“Law and rules are made for the average…it is infinitely more difficult to live without rules, but that is what the really honest, sincere thinking man is compelled to do.” With these words, Frank Lloyd Wright summarized what he saw as his place in the world, and this view is abundantly illustrated in the story of Wright’s house, called Taliesin, in Spring Green, Wisconsin. When, in September of 1911, he left his wife and moved his married paramour, Mamah Borthwick Cheney, into the house, the neighbors in the small town thought they had seen it all. Little did they know that almost three years later, they would see the single most horrific act of mass murder in Wisconsin history overshadow Wright’s shocking “love nest.”
This is the story of Wright’s rise to fame, his disregard for the social mores of the time, and the brutal murders of seven adults and children that dramatically impacted Wright in both his life and his work. The murders were committed by Julian Carlton, the African-American butler at Taliesin who felt that one of the construction laborers had insulted and abused him the day before. In the end, Taliesin was burned to the ground, and Mamah, her two children, and four laborers were dead, including the man who had insulted Julian. Wright was in Chicago at the time, working on the construction of Midway Gardens. Although the authorities caught the perpetrator, there were many theories about why he committed the crimes. When his capture became imminent, Carlton drank muratic acid. He only lived a few months after that, and while he was hastily convicted for the murders, his death only added to the rumors that swirled around Wright.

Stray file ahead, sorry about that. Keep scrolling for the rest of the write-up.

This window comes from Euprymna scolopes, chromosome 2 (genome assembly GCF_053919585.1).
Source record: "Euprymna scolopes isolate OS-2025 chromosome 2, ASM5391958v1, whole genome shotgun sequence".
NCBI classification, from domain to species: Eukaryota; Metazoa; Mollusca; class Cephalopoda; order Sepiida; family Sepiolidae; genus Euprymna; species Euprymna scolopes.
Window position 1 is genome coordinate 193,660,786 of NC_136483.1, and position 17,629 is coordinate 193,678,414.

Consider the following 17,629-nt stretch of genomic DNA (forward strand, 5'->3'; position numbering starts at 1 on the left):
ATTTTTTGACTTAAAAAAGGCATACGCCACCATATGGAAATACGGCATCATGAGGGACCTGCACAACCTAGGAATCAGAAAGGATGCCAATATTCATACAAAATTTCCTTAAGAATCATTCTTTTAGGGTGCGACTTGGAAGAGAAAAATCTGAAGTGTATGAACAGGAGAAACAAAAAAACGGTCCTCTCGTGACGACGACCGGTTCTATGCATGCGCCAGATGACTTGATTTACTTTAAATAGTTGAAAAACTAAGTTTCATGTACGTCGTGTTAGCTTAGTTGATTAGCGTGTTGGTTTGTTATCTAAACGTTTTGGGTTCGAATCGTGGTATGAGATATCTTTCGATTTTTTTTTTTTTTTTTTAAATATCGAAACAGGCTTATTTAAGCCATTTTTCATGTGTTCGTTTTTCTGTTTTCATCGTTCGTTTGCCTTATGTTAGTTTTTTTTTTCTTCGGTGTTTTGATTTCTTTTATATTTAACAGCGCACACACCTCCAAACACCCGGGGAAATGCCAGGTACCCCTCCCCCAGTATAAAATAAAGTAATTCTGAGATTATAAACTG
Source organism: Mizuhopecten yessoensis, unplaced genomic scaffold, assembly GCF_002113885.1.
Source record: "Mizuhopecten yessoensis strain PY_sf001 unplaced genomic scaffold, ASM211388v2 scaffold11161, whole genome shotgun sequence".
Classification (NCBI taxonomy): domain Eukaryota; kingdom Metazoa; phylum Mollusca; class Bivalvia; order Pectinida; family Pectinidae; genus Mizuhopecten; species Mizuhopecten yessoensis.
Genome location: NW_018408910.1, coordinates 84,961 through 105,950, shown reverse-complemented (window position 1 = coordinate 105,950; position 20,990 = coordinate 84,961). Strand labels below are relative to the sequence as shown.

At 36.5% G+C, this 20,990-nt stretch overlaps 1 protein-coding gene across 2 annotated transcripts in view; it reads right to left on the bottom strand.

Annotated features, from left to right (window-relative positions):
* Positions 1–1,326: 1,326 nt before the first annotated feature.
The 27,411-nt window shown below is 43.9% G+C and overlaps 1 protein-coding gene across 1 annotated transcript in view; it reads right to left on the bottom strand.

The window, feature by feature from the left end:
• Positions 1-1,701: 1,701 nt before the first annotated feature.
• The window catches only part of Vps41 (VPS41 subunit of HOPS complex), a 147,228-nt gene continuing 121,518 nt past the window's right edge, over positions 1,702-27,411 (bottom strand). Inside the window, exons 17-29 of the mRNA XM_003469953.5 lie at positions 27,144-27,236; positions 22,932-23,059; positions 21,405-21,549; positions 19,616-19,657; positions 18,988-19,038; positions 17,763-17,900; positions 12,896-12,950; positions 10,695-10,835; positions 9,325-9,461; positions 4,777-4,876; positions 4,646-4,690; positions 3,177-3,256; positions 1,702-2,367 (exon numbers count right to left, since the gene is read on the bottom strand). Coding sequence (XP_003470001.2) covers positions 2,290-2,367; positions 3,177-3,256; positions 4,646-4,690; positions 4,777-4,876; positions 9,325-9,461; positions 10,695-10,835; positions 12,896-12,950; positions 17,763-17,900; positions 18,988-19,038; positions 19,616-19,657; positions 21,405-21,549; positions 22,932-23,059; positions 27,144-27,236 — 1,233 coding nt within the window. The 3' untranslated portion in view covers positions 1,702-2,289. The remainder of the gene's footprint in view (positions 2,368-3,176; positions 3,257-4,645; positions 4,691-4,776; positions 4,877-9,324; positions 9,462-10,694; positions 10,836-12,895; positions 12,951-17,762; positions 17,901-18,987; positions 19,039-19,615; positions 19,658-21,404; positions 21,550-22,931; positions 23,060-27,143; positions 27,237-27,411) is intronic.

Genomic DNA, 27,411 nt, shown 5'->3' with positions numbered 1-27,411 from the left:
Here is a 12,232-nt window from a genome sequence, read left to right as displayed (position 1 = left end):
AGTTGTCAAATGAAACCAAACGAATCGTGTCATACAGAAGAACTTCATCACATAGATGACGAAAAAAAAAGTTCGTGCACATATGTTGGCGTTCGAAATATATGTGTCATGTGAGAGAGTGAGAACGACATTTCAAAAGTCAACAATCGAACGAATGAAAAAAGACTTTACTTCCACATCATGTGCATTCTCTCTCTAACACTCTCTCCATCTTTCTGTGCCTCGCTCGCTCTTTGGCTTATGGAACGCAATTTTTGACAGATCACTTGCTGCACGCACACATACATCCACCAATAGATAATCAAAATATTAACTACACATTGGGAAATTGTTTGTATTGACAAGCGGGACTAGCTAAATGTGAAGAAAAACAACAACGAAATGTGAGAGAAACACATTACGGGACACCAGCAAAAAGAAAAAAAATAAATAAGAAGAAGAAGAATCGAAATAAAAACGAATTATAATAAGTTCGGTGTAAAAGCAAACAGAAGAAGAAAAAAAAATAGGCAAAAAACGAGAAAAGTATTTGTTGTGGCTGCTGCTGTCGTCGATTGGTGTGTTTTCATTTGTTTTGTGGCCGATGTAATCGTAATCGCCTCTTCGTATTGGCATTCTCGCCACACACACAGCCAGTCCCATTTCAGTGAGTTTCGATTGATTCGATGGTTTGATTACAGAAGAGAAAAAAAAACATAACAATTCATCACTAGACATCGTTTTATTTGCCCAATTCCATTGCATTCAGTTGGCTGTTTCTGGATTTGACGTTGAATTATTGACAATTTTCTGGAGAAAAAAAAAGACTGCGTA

Drennan is a professor of English at the University of Wisconsin. His notes and bibliography are extensive, and he delves deeply into the questions that surround the tragedy. He also writes a great deal about Wright’s career, both before and after the murders, discussing at length the changes in his architectural style. While this book is intriguing for its topic alone, it sometimes suffers from too much architectural jargon. True crime fans, however, will be drawn to the massacre’s details such as the pouring of gasoline under the dining room doors, the lighting of the match, and the bludgeoning with an ax of escapees exiting through the window. Architectural aficionados will enjoy the copious design and construction details.
This is a fascinating topic for true crime readers, and if they are patient, they will be ultimately rewarded with an intriguing, little discussed crime that truly changed the face of American architecture.